Microsoft's official enterprise support blog for AD DS and more
Hey all, Ned here again. Still no ETA on Win8 word, and we've already discussed everything else on Earth ( ;-P ) so now I will share with you some insider knowledge of working in Microsoft Charlotte: the quarterly "PC Recycle Day". Here's an example of what I just saw on my way to get some coffee.
A couple of these are fairly hard to identify unless you are as old as Jonathan. Take a stab at them in the Comments, if you dare to date yourself. If you've used them all, give yourself a pat on the back - you are really close to retirement.
Update: Woo, a particularly crusty late arrival from the Networking team! They may upset the perennial Setup team favorites here and win it all this year, folks.
Update 2: a funeral pyre for once-dominant protocols
Have a nice weekend,
- Ned "spring chicken" Pyle
Hi all, Ned here. For those who spent the day in a coma, Windows Server “8” Beta and Windows 8 CP are out. Make sure you start by visiting Bill Laing’s announcement on the Windows Server Blog. This morning he formally announced the availability of Windows Server “8” Beta and outlined some of the design philosophies in a brief post.
Next, we have a new kind of document we call the “Understand and Troubleshoot” guides, which are designed to explain the inner workings of new features and how to troubleshoot them. You may recognize some of the authors (you know I hate link lists, but in this case I’ll make an exception).
There are also “Test Lab Guides” and TechNet docs that introduce and demonstrate features, as well as assist with deployment.
And a reminder - send all your IT Pro feedback to the links below. People are definitely listening.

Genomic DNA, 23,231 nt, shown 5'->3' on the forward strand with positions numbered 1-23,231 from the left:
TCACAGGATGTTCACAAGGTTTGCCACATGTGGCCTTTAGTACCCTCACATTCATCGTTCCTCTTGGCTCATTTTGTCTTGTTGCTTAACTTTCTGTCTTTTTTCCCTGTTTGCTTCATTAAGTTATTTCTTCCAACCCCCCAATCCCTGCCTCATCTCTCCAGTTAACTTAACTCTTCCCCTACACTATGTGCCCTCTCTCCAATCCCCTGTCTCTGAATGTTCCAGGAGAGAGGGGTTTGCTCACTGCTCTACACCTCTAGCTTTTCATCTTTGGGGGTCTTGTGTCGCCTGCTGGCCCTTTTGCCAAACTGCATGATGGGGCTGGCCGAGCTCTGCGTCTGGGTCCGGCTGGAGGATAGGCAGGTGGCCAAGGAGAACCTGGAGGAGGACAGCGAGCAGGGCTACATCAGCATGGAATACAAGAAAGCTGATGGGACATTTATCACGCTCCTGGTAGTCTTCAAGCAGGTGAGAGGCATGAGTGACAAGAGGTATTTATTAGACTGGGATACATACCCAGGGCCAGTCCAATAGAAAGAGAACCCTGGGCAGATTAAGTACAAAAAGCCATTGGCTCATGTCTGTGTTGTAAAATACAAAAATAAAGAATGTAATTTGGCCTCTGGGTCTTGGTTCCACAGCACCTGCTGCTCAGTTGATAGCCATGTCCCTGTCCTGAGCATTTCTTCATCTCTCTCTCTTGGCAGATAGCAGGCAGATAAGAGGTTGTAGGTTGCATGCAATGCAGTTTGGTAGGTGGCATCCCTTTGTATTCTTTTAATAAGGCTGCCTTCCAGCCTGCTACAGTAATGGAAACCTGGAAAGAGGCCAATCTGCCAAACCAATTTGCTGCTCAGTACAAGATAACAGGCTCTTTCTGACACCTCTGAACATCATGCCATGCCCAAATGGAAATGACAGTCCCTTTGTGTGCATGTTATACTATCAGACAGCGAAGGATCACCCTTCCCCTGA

I know some of you are looking forward to the typical in-depth and honest AskDS beta content you’ve read for the past five years - you’re IT professionals and chomping at the bit to start learning about all the new enterprise features. Well, we’re still muzzled here and not allowed to discuss anything. Hang in there; I’m hopeful it won’t be too much longer.
- Ned “the gimp” Pyle
Hi, David here to tell you about a thorny little problem that a few of our customers have run into during their testing for the upcoming Daylight Saving Time changes. For reference, the US enters DST this weekend, and parts of Europe enter DST on March 25th. (For a list of all the various Daylight Saving Time changes, click here)
What you need to know
If you have the following registry key implemented on any Windows systems, and your system clock is running faster than your CMOS clock, that computer will become unresponsive at the DST change. This unresponsiveness will persist until the CMOS clock catches up with the DST changeover time. For example, if the CMOS clock is set to 3/11/2012 6:55 AM UTC and the OS time is set to 3/11/2012 1:59 AM EST, when the system clock reaches 2:00 AM EST, the CPU will spike to 100%, and will remain pegged for 4 minutes until the CMOS clock reaches 7:00 AM UTC.
Key: HKEY_LOCAL_MACHINE\System\CurrentControlSet\Control\TimeZoneInformationValue: RealTimeIsUniversalType: REG_DWORDData: 0x1 (default: 0x0)
We recommend the following steps:
1. Don’t use the undocumented and unsupported RealTimeIsUniversal registry key! If you have it set, delete it and reboot that computer. Make sure it doesn’t return via automation, like Startup Scripts or Group Policy Preferences
2. Check CMOS clocks on your systems and make sure that they are set to the correct time (yes, we know this requires a reboot).
See this KB article:
268725 - System may be unresponsive around Daylight Saving Time (DST) change when RealTimeIsUniversal is Set
David “What’s a TARDIS?” Beach